1 vote TheAmpersand | Oct 6, 2015 |
Another one of Greene's reliable "entertainments", as he calls them. This one is inspired by real-life events: Greene's experience in MI6 and in particular the story of a Spanish double agent who invented a ring of agents he ostensibly "controlled" (and presumably collected expenses for). This agent was the subject of an article I came across in a military history magazine just as I was preparing to read the book, which was an interesting coincidence.

Overall, though, I found this one harder to get into than Greene's other entertainments, despite this one's slim size and of course the immense appeal of anything MI6-related. I suspect starting it on the bus was to blame; this is definitely one of those at-home-with-a-cup-of-tea books. Even so, the story of hapless vacuum cleaner salesman Wormold being recruited to spy for England and the reports he devises to keep the funds coming in is a good one. The recruitment scene itself is really funny, as are the reports themselves. Wormold himself also grows as a character as the result of this scheme, becoming somewhat more assured in terms of personality, really coming into his own as a writer of fiction.

This is a book I would say deserves contemplation and reflection. It's already going on my "should probably read again" list -- perhaps with that military history magazine article if I can ever find it again, and perhaps with a viewing of the movie under my belt as well. ( )
1 vote rabbitprincess | Feb 21, 2015 |
When I was rereading this book, I remembered that Greene split his books into three categories. One was comedies, I think, another entertainments and presumably the third was something serious for those like ‘The End of an Affair’. Anyway, what made me think of his classifications was that this novel seems to me to verge on comedy at times so maybe he called it an entertainment. For example, when Beatrice turns up to be Wormold’s secretary, in itself rather farcical since the whole network came from Wormold’s imagination, she buys a safe and having opened it, finds a dead mouse inside. Then follows her saying ‘Shop-soiled: I should have got a reduction’, a rather ludicrous thing to say in what is meant to be the serious business of spying.

Right from the start, though, Greene seems to be taking exactly the opposite tack to the le Carrés of the world. Hawthorne is made absurd in the precautions he takes while ‘the Chief’ makes all kinds of far-fetched assumptions about Wormold making the whole organisation more like something from a ‘Carry on’ film. This jars with the ever-dangerous figure of Captain Segura, the police chief who commits atrocities so as a reader I was left wondering just what sort of a response Greene expected his readers to have.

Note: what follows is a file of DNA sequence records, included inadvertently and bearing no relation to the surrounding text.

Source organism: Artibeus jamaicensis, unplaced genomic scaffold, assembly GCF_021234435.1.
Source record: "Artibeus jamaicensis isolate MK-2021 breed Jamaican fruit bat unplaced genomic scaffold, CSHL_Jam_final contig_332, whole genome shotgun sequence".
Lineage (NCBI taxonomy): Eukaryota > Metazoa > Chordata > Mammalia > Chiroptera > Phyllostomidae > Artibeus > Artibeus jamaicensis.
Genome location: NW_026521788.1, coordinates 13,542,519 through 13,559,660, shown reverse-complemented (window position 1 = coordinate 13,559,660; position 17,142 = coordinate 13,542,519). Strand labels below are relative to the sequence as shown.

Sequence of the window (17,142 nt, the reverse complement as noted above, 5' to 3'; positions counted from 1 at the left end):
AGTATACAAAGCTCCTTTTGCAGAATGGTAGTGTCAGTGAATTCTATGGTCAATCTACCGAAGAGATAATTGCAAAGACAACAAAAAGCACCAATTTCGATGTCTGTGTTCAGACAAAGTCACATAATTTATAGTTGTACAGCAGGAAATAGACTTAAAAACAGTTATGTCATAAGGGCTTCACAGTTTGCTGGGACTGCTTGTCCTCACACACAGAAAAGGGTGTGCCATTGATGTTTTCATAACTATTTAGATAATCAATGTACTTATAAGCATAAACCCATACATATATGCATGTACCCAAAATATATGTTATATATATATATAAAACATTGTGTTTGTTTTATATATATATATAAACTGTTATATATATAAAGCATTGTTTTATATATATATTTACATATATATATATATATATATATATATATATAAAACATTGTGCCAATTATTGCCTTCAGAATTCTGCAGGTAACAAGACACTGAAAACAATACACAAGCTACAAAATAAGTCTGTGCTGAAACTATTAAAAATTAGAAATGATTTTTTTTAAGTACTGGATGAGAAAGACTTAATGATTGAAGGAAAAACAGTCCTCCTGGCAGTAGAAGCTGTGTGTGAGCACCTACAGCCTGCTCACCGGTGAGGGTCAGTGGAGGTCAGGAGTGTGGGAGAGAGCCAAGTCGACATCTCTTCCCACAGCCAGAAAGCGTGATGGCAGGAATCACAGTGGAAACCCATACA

Of course, as the plot unfolds, we find lots more unlikelihoods including Wormold’s final appraisal of Segura in ‘he wasn’t a bad chap’ and everything winds up, against all the odds, as a happily ever after conculsion. Since this is supposed to be a satire, I guess the reader is expected to take all this with a pinch of salt although we’re no doubt meant to take more seriously Beatrice’s tirade against patriotism. While I find myself agreeing with her, though, I just find the whole tone of the book conflicting. Maybe it’s dated too in that it deals with an Englishness that for the most part no longer exists and as such the satire has lost its relevance. ( )
  evening | Nov 21, 2014 |
A wonderful story of an anti-hero caught up in circumstances. Kind of a serious Walter Mitty. A great read. ( )
  AliceAnna | Oct 22, 2014 |
Showing 1-5 of 59 (next | show all)
10 of the Greatest Cold War Spy Novels
“Possibly the greatest writer of prose to devote so much of his time to the theme of espionage, Greene was himself briefly an intelligence agent. His WW 2 experiences in London, dealing with a disinformation-dealing agent in Portugal, provided the impetus for this satirical and prescient look at the spy game. Wormhold, a British vacuum salesman in Havana during the Batista regime, becomes a spy for the MI6 to better provide for his daughter (he’s a single parent). The reports Wormhold concocts involve imaginary agents, whose salaries he collects. But his lively reports begin to greatly interest London, who send in reinforcements, initiating a deadly black comedy of errors, making the hapless agent a Soviet target. In an instance of perfect casting, Alec Guinness portrayed Wormhold in the 1959 film version.”